Counterproductive college mail helps no one

Anna Malesis, Managing Editor

I was just a naïve, young sophomore, and as I sat there, bubbling my personal information into my PSAT answer sheet on an early fall morning, I made a horrible, yet all-to-common, mistake that ravaged the next year of my life.

I signed up for College Search.

By checking that one, seemingly harmless box, students are unknowingly signing themselves up to be inundated by pounds of mail and hundreds of emails from a whole smattering of persistent institutions, throwing hours of their life away to wading through all of the extraneous junk in their inbox. It’s simply ridiculous.

When I got my first pamphlet from a college in the mail, I was excited; as the months wore on I found myself exasperatedly chucking letters directly into an ever swelling plastic bag, often without even opening them. Soon the bag weighed several pounds, and I recycled all of it.

A couple of pounds may not seem like a lot of paper, but if you multiply that by thousands of students across the nation, that’s a lot of waste that colleges, institutions that often pride themselves on being eco-friendly, are generating.

Although emails don’t waste paper, they waste just as much time, something hard to come by in the average teenager’s life.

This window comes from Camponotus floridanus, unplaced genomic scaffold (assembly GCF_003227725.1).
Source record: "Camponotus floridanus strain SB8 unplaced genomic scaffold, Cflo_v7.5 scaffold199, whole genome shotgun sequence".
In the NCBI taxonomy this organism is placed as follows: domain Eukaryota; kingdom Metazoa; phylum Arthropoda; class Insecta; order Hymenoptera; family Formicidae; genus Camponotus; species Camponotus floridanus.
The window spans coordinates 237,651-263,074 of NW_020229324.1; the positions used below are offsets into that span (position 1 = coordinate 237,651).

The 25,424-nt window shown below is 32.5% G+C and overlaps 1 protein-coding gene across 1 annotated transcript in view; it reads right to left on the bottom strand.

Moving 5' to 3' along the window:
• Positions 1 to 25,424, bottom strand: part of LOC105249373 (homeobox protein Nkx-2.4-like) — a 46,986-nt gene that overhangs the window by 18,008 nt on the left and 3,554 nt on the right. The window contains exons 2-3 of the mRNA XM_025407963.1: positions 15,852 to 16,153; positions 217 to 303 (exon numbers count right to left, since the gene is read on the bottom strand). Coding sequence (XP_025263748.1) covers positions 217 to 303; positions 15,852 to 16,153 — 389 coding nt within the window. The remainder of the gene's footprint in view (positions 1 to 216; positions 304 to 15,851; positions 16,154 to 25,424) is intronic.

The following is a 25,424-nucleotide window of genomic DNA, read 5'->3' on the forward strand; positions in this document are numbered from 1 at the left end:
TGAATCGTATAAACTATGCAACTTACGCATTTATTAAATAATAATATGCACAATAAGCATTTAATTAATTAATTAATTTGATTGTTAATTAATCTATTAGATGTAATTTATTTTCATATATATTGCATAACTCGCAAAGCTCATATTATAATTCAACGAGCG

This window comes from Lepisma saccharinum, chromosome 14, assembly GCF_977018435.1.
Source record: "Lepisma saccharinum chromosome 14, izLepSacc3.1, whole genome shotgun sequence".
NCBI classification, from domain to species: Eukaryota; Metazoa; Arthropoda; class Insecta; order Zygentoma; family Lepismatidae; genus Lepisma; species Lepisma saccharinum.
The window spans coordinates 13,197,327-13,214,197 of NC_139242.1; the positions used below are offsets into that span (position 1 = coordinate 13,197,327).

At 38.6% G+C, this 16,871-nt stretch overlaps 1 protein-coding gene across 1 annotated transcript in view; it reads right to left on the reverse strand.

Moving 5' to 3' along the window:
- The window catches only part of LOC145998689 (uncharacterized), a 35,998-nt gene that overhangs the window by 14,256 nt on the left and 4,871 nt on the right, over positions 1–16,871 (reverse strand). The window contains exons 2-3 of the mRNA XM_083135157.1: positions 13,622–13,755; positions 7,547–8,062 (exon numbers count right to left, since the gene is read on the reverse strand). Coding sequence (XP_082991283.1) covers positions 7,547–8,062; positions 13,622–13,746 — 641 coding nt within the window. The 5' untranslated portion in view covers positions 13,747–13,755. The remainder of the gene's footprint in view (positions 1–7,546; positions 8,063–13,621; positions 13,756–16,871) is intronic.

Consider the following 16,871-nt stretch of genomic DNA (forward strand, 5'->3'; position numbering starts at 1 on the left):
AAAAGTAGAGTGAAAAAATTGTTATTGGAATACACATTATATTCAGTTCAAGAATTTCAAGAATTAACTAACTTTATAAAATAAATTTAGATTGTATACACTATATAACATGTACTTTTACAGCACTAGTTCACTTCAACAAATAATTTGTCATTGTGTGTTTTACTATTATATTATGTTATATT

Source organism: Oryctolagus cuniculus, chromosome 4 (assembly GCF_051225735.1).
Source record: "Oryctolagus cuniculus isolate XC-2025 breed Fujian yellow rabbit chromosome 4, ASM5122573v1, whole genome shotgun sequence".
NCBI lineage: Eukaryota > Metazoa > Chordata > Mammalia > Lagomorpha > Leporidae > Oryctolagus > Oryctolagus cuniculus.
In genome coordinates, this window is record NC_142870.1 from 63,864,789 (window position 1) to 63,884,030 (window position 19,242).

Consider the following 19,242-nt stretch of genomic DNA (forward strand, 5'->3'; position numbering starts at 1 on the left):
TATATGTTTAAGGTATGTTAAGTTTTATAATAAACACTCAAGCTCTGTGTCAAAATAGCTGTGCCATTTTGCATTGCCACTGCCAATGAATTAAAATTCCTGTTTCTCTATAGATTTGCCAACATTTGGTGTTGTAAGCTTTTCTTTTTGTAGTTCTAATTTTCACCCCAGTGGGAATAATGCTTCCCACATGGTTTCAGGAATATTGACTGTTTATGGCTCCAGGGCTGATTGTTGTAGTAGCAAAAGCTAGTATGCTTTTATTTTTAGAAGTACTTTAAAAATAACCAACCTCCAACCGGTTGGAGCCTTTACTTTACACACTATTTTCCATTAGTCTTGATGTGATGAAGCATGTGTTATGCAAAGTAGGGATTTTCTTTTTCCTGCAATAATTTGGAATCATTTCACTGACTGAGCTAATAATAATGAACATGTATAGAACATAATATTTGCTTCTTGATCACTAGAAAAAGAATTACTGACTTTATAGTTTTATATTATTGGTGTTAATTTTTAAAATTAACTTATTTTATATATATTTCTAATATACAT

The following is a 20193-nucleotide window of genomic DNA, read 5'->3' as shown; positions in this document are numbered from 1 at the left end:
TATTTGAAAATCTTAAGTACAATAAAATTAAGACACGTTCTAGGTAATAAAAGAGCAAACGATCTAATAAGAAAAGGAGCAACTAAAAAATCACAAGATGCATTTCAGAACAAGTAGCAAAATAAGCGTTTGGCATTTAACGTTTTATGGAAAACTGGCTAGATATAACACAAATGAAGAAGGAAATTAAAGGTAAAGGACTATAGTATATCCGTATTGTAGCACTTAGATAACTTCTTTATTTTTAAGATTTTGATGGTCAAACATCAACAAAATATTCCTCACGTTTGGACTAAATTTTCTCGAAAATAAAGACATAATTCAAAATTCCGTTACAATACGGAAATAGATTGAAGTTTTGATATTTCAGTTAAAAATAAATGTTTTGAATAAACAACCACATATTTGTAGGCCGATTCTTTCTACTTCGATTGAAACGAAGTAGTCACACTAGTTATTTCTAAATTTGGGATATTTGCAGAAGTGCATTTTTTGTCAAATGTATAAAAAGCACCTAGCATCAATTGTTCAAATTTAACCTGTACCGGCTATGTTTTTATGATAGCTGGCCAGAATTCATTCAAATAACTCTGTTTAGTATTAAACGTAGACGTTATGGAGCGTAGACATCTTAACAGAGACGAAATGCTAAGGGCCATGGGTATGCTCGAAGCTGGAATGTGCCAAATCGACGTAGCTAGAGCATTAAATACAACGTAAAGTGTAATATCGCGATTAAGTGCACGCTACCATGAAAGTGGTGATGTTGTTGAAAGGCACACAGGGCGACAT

In an effort to return their inbox to a manageable state, students are forced to go through and delete or unsubscribe from hundreds of emails, eating up time students need for homework, sleep, sports or other activities, and even researching colleges in a more efficient and productive way.

Colleges may be under the impression that the mail they send is valuable and helps students make important decisions about their future, but any sort of information delivered on such a massive scale is unavoidably overwhelming and frustrating—students often find themselves more lost after being besieged by torrents of statistics and testimonies than they were in the first place.

College mail wastes paper, it wastes time, and, not only is it not helpful, it’s more or less counterproductive. Far too many students have been subjected to this cruel and unusual punishment, and I say it ends here.

Students, take your life into your own hands and don’t check that fateful box, and colleges, stop killing trees and making students hate you before they even set foot on campus.